That said, it is the chance to design and imagine things that gives me the joy of my profession. At our best, we are a 3-dimensional problem solvers with the ability to convey our vision to others and convince them that we have the answer to their problem. Sometimes, those “problems” are hypothetical (think design studio) and other times the funding can’t be achieved or circumstances change. That doesn’t make the problem any less real nor does it render the solution invalid. My past un-built designs have made me a better architect. Some are pure folly. Some are absolute genius (I guess I just couldn’t “sell” them!). Either way, they haven’t been built. That does not make them any less a piece of architecture.

    • http://www.lifeofanarchitect.com Bob Borson

      Dave, I am not going to argue that going through the design process doesn’t have value – I think I said that in my post. I am however going to say that the very definition of architecture is the art or practice of designing AND building structures.

      that having been said, you can go fishing without catching any fish.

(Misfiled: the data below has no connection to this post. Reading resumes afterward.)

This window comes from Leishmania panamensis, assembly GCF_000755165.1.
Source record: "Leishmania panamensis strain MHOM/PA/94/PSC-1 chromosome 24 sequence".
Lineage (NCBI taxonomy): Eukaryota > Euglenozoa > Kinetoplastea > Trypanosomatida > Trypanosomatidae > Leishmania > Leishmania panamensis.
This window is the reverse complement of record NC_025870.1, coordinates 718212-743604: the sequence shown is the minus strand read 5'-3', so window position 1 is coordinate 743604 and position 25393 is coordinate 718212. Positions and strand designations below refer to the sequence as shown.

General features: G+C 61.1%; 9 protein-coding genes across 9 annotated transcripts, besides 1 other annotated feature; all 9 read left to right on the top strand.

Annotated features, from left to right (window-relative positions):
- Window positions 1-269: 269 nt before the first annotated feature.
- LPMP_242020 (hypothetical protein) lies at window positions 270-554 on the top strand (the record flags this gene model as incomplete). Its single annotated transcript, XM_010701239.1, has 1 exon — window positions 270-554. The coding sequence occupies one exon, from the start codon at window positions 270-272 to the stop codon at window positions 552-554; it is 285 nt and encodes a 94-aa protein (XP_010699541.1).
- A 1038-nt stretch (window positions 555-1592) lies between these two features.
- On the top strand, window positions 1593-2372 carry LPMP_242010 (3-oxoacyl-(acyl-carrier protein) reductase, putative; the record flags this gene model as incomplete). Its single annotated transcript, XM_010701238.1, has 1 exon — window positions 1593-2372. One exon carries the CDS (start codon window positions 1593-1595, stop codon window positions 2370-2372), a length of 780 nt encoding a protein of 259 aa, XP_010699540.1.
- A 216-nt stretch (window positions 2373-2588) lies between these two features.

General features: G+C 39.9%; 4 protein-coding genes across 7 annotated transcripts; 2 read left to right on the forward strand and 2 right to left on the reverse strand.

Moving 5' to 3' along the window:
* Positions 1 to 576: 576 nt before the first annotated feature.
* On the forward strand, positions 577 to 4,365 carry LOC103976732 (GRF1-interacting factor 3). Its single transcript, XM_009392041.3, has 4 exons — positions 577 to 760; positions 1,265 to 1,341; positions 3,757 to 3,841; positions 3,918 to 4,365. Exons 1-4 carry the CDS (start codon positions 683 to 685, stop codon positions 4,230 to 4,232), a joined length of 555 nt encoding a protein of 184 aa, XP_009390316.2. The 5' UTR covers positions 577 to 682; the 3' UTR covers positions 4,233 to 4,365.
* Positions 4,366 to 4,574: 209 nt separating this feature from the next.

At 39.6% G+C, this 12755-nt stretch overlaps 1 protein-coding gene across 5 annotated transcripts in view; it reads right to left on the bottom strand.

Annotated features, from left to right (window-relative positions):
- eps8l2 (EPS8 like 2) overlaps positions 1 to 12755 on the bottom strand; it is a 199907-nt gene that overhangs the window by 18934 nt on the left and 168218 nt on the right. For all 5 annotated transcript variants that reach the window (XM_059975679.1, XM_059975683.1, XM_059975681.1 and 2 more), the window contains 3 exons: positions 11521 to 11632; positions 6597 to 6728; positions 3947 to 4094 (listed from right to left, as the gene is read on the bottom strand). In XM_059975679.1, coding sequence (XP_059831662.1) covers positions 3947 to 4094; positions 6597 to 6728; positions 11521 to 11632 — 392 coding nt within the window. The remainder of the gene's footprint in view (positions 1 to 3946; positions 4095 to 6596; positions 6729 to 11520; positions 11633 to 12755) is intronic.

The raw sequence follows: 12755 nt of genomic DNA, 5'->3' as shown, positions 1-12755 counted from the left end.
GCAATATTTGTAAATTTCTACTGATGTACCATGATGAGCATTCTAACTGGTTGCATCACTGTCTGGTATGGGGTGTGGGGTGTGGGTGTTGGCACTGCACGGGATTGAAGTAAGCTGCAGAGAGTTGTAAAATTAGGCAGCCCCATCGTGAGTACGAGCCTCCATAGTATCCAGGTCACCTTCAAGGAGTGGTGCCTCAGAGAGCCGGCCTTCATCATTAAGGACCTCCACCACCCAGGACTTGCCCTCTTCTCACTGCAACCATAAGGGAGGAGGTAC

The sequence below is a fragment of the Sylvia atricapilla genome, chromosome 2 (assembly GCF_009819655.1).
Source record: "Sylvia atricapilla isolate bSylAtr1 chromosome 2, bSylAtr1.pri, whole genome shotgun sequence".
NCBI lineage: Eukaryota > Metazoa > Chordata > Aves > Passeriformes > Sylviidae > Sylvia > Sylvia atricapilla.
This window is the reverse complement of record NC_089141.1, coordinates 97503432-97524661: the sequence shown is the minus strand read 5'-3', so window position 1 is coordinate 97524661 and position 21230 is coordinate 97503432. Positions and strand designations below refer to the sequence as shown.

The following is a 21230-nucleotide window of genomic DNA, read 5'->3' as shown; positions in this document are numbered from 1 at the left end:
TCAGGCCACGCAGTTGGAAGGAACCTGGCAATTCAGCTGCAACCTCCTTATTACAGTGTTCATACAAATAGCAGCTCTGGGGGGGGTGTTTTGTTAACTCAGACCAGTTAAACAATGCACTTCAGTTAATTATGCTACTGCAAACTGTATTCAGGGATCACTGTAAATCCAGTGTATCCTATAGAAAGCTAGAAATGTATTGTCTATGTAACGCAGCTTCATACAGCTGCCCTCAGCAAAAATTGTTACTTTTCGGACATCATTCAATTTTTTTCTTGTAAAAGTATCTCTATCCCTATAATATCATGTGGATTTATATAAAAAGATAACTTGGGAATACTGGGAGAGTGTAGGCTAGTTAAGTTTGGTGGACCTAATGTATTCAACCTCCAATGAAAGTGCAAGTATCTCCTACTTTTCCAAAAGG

Thanks for commenting Dave – I appreciate it.

  • Geoff H

    Its all about the building, if it wasn’t there would be no need for the design in the first instance. The end result is where its at, its where i learn the most, its where i get the most critical and crucial feedback from my harshest critic … me.

  • Andrew M

    So, does it count if it got built and was later demolished? Or are you suggesting that it not only has to get built, it has to last?

    • http://www.lifeofanarchitect.com Bob Borson

      Having your project demolished is a different subject for discussion but no – I am not inferring that your project has to get built AND last in order to count.

  • http://www.facebook.com/louann.fornataro LouAnn Fornataro

    I’m with you on this one Bob – “I became an architect to get things built…”